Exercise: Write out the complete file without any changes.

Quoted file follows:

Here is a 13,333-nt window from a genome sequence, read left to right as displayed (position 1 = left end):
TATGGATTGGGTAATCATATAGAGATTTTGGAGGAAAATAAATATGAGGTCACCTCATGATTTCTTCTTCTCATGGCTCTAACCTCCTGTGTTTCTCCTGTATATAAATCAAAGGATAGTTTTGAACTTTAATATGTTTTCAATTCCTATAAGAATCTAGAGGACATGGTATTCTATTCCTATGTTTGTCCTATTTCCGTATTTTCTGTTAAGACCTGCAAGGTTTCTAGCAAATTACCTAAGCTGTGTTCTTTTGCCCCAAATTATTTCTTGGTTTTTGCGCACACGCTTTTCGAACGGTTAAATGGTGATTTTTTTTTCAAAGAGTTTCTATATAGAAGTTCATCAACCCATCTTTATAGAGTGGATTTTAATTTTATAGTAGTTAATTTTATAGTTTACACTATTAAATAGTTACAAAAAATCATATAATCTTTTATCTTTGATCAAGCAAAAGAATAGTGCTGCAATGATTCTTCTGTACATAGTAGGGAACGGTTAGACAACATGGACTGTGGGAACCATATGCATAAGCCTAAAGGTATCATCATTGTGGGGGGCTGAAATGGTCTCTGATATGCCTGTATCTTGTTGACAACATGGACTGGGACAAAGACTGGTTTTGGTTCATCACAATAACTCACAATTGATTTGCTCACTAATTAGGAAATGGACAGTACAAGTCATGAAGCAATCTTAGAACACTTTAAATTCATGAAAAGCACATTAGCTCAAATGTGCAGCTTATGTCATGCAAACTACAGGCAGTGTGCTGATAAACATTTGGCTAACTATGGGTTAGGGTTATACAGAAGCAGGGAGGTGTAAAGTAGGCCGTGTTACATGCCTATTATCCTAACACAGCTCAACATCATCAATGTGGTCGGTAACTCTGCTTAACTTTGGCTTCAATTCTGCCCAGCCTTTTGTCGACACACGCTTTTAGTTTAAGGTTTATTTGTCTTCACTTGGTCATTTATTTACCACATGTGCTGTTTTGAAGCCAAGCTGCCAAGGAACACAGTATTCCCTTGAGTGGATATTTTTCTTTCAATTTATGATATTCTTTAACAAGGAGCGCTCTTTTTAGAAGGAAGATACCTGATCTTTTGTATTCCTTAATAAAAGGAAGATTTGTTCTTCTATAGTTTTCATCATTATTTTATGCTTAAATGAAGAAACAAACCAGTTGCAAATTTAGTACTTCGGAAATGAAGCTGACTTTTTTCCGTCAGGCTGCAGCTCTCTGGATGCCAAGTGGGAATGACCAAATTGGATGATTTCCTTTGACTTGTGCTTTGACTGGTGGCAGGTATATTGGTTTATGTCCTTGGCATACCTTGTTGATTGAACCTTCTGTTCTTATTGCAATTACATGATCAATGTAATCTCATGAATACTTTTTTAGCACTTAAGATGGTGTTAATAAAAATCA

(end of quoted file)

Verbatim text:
Here is a 13,333-nt window from a genome sequence, read left to right as displayed (position 1 = left end):
TATGGATTGGGTAATCATATAGAGATTTTGGAGGAAAATAAATATGAGGTCACCTCATGATTTCTTCTTCTCATGGCTCTAACCTCCTGTGTTTCTCCTGTATATAAATCAAAGGATAGTTTTGAACTTTAATATGTTTTCAATTCCTATAAGAATCTAGAGGACATGGTATTCTATTCCTATGTTTGTCCTATTTCCGTATTTTCTGTTAAGACCTGCAAGGTTTCTAGCAAATTACCTAAGCTGTGTTCTTTTGCCCCAAATTATTTCTTGGTTTTTGCGCACACGCTTTTCGAACGGTTAAATGGTGATTTTTTTTTCAAAGAGTTTCTATATAGAAGTTCATCAACCCATCTTTATAGAGTGGATTTTAATTTTATAGTAGTTAATTTTATAGTTTACACTATTAAATAGTTACAAAAAATCATATAATCTTTTATCTTTGATCAAGCAAAAGAATAGTGCTGCAATGATTCTTCTGTACATAGTAGGGAACGGTTAGACAACATGGACTGTGGGAACCATATGCATAAGCCTAAAGGTATCATCATTGTGGGGGGCTGAAATGGTCTCTGATATGCCTGTATCTTGTTGACAACATGGACTGGGACAAAGACTGGTTTTGGTTCATCACAATAACTCACAATTGATTTGCTCACTAATTAGGAAATGGACAGTACAAGTCATGAAGCAATCTTAGAACACTTTAAATTCATGAAAAGCACATTAGCTCAAATGTGCAGCTTATGTCATGCAAACTACAGGCAGTGTGCTGATAAACATTTGGCTAACTATGGGTTAGGGTTATACAGAAGCAGGGAGGTGTAAAGTAGGCCGTGTTACATGCCTATTATCCTAACACAGCTCAACATCATCAATGTGGTCGGTAACTCTGCTTAACTTTGGCTTCAATTCTGCCCAGCCTTTTGTCGACACACGCTTTTAGTTTAAGGTTTATTTGTCTTCACTTGGTCATTTATTTACCACATGTGCTGTTTTGAAGCCAAGCTGCCAAGGAACACAGTATTCCCTTGAGTGGATATTTTTCTTTCAATTTATGATATTCTTTAACAAGGAGCGCTCTTTTTAGAAGGAAGATACCTGATCTTTTGTATTCCTTAATAAAAGGAAGATTTGTTCTTCTATAGTTTTCATCATTATTTTATGCTTAAATGAAGAAACAAACCAGTTGCAAATTTAGTACTTCGGAAATGAAGCTGACTTTTTTCCGTCAGGCTGCAGCTCTCTGGATGCCAAGTGGGAATGACCAAATTGGATGATTTCCTTTGACTTGTGCTTTGACTGGTGGCAGGTATATTGGTTTATGTCCTTGGCATACCTTGTTGATTGAACCTTCTGTTCTTATTGCAATTACATGATCAATGTAATCTCATGAATACTTTTTTAGCACTTAAGATGGTGTTAATAAAAATCA